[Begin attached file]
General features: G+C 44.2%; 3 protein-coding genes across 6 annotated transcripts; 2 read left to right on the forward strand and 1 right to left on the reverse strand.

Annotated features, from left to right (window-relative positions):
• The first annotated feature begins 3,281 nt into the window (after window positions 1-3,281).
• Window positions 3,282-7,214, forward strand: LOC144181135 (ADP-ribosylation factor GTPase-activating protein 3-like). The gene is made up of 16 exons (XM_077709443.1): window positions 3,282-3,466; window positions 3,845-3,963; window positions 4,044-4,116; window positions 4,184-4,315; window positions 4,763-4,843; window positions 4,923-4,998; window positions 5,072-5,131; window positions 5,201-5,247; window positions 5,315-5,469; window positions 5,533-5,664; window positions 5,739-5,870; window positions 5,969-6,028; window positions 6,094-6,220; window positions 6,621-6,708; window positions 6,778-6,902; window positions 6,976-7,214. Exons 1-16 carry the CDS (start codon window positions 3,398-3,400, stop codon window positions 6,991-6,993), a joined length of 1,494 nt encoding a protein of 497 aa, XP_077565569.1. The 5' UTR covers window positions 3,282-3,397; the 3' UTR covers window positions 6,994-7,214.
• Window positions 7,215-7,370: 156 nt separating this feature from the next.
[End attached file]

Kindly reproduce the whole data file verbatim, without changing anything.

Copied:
General features: G+C 44.2%; 3 protein-coding genes across 6 annotated transcripts; 2 read left to right on the forward strand and 1 right to left on the reverse strand.

Annotated features, from left to right (window-relative positions):
• The first annotated feature begins 3,281 nt into the window (after window positions 1-3,281).
• Window positions 3,282-7,214, forward strand: LOC144181135 (ADP-ribosylation factor GTPase-activating protein 3-like). The gene is made up of 16 exons (XM_077709443.1): window positions 3,282-3,466; window positions 3,845-3,963; window positions 4,044-4,116; window positions 4,184-4,315; window positions 4,763-4,843; window positions 4,923-4,998; window positions 5,072-5,131; window positions 5,201-5,247; window positions 5,315-5,469; window positions 5,533-5,664; window positions 5,739-5,870; window positions 5,969-6,028; window positions 6,094-6,220; window positions 6,621-6,708; window positions 6,778-6,902; window positions 6,976-7,214. Exons 1-16 carry the CDS (start codon window positions 3,398-3,400, stop codon window positions 6,991-6,993), a joined length of 1,494 nt encoding a protein of 497 aa, XP_077565569.1. The 5' UTR covers window positions 3,282-3,397; the 3' UTR covers window positions 6,994-7,214.
• Window positions 7,215-7,370: 156 nt separating this feature from the next.